These can be fun events, you won’t be paid but you will sometimes get free food and drink. Above all when you hit the stage look like you’re having a good time, because if you don’t it’s unlikely anyone else will. The range of talent is enormous from the gawd-help-us go away and practise for a year to the utterly sublime. Tempted? Give it a go.

Meet the mutt

Meet the mutt

Meet Rusty – AKA Rust Bucket, Police Dog Rusty or when out for a walk usually just BUCKET! She is the newest and most welcome member of the family and came to us from Battersea Dog’s Home.

We love Rusty; the cat (Ziggy) not so much. In fact, there’s a Mexican stand-off going on. Ziggy now lives upstairs, is spitting tacks, and making occasional sorties downstairs to eat the dog’s food in an effort to really piss-off the interloper. Meanwhile, the dog, located downstairs – baby-gate in place – thinks the cat is probably a cleverly disguised squirrel, and as according to Rusty squirrels are an abomination, must be destroyed. Keeping the peace is tricky, but we live in hope.

If you want a dog I’d urge you to get down to Battersea. Their service, a sort of Tinder for dogs and humans attempts to match you with your perfect pet.

First you register then face a not very rigorous interview to prove that you are fit to rehome a hound. Then comes the fun part of matching the type of dog you want with what they currently have in stock. (You can do this online but beware the pooch that looks perfect might already have found a new home.)

Process complete and with two or three dogs that might be right, you get to meet the mutts. Astonishingly, Rusty was the first dog we saw, and loved right away.

Battersea Dogs Home provide a fantastic service; Rusty cost us £135, but came with collar, lead, dog food, all the necessary shots, was neutered and had had a bad tooth removed. You also learn the dog’s history,  if it wasn’t a stray. There is aftercare too, so if you have problems you can take your dog back to see a vet in the early days after adoption.

Now we can’t wait for the Battersea Dogs get together in Battersea Park next summer. Right Bucket, walkies!

Want to be healthy and happy? Live in London

Want to be healthy and happy? Live in London

We learnt some things about health and happiness recently. First up the shocking news that four in ten adults fail to manage even one brisk 10 minute walk a month.  

Then we discovered that the way to defy depression, disease and early death is to – yes you guessed it –  exercise. Latterly, a counter-intuitive report from Oxford University revealed that city-dwellers are happier and healthier than those who live in the ‘burbs or the countryside. 

Time to put two and two together.

When my wife and I started living together we each owned a car and discussions ensued about maybe getting rid of one, but no, we couldn’t possibly do that as both cars sat outside our house doing nothing very much at all. Thankfully one of the cars was nicked and we made the astonishing discovery that one car was just fine.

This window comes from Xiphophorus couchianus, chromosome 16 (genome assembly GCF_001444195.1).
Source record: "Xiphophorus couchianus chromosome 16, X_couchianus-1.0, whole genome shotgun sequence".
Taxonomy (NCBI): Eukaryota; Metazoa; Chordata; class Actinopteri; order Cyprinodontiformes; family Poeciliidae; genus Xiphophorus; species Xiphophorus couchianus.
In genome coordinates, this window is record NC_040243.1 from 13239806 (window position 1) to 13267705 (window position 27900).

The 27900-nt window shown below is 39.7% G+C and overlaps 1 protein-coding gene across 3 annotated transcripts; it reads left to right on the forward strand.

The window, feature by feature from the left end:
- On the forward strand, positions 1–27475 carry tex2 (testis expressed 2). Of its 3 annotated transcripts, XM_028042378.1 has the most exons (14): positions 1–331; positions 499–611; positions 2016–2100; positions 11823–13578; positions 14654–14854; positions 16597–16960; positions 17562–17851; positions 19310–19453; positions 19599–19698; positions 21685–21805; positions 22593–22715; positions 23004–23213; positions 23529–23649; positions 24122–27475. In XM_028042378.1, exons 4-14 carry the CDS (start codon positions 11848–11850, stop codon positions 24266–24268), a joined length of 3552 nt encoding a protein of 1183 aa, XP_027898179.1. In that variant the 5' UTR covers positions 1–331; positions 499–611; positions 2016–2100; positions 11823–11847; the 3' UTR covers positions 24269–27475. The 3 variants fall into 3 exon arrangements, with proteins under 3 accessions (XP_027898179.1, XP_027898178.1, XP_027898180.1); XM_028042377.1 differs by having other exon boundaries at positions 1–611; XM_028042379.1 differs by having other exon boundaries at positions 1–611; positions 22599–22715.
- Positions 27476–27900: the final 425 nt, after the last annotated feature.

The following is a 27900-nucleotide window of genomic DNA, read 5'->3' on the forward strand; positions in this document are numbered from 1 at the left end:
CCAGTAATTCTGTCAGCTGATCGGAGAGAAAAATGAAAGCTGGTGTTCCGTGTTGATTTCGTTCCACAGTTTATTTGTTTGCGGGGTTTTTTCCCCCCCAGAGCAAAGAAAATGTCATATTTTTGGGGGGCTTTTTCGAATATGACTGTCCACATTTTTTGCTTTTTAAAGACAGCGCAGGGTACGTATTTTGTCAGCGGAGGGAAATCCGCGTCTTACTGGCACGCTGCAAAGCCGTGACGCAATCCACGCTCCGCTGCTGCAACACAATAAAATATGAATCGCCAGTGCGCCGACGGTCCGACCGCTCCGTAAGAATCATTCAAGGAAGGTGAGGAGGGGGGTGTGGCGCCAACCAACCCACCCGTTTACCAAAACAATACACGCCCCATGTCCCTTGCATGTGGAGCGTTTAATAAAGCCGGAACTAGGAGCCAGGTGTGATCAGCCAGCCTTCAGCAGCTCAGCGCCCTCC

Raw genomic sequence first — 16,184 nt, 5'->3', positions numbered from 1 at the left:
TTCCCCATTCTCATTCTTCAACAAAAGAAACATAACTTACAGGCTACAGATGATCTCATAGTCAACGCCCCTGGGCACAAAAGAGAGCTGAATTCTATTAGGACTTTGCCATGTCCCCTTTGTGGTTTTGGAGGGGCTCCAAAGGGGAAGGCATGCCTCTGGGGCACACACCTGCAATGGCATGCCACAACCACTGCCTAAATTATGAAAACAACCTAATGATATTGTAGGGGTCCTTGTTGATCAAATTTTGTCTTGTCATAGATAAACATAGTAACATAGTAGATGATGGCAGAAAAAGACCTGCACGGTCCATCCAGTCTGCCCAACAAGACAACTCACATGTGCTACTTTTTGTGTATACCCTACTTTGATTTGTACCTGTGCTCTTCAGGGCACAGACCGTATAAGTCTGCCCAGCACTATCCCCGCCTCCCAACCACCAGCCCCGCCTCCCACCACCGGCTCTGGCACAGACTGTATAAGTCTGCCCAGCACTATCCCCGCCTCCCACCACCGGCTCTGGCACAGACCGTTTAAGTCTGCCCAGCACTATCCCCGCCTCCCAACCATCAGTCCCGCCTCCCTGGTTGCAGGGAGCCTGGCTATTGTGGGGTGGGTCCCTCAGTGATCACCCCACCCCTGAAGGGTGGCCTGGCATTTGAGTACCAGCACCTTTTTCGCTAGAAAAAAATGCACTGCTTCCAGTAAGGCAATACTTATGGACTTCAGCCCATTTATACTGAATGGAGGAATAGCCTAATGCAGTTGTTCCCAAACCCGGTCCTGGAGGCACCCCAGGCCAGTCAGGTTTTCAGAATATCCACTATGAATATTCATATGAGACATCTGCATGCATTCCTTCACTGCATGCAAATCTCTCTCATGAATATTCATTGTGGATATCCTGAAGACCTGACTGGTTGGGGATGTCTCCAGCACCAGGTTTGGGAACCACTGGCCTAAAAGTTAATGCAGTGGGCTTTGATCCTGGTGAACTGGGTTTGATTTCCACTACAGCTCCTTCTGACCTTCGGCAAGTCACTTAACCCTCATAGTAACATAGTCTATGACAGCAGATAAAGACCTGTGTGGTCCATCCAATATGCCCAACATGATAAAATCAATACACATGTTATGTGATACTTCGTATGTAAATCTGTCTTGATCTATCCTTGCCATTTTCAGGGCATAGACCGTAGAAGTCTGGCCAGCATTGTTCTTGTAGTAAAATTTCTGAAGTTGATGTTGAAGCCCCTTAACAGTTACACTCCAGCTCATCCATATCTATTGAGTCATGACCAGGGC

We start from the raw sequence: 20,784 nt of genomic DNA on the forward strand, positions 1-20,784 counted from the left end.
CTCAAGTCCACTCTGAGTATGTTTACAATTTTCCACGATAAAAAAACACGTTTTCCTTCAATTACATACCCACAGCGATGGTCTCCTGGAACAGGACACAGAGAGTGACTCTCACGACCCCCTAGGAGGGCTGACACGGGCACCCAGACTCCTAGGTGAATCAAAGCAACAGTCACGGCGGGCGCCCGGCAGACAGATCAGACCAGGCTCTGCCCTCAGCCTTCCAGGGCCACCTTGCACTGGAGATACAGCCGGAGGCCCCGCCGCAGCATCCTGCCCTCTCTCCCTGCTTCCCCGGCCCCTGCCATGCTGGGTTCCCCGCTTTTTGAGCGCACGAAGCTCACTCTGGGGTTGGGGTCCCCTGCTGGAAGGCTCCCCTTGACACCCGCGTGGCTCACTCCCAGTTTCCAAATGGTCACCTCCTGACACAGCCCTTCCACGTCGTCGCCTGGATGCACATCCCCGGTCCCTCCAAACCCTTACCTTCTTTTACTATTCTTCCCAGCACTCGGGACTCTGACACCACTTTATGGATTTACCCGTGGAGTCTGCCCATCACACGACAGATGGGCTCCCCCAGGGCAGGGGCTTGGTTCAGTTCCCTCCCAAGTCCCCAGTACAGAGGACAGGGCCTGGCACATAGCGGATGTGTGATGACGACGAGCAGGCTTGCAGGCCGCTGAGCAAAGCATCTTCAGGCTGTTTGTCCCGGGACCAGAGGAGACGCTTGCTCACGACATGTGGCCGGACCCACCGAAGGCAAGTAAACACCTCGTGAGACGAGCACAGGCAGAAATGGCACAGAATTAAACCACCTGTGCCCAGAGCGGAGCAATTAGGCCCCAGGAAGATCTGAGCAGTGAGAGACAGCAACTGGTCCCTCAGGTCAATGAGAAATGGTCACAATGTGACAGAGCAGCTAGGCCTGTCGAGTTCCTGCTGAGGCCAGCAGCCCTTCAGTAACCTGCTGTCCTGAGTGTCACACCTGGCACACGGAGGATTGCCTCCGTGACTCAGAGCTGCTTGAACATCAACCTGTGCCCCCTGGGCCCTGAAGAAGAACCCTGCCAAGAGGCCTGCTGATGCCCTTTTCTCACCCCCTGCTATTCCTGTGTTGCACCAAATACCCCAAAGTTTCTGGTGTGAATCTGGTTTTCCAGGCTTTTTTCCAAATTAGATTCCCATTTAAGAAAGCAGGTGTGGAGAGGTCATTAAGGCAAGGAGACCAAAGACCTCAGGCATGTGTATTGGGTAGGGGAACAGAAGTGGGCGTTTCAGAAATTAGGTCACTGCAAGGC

Ten years ago, we dumped the family car and have never looked back. We live in central London, close to two tube stations, busses, a Boris bike stand on our street and the now ubiquitous Zip cars that can be hired by tapping a card on to the car’s windscreen. We are not alone. None of our close neighbours have cars. There are empty parking slots on our street all the time which are only filled by builders’ vans on the weekend when parking is free.

Tell country folk or suburbanites that you don’t own a car and they give you a pitying look that says they didn’t realise you were that poor. During a recent talk at my daughter’s school they were encouraged to work hard so they could get ahead in the world and thus be able to buy a car and not have to travel with odd people on public transport. I wasn’t especially happy about that.

You visit the countryside and everyone seems to drive everywhere, they even drive to a location to take a walk. My wife’s family live in small town in the North East of England where there is a magnificent country park on the site of a former mine. Lottery money helped make it a wonderful spot for hiking and dog-walking, but hardly anyone uses it.

Not so us townies without a car, we walk. We walk to the shops, we cycle to the gym we take the dog to the local park – Battersea Park in our case, which is a never-ending source of joy for me and Rusty. We take exercise without even thinking about it. It’s just been pointed out to me that my new iPhone has a health app that tracks how far I walk each day. My average is about 7k a day.

If you live in London and you haven’t already done so, dump the car, walk and live a happy healthy life. The bucolic countryside may not be all it’s cracked up to be, I know, I was brought up there.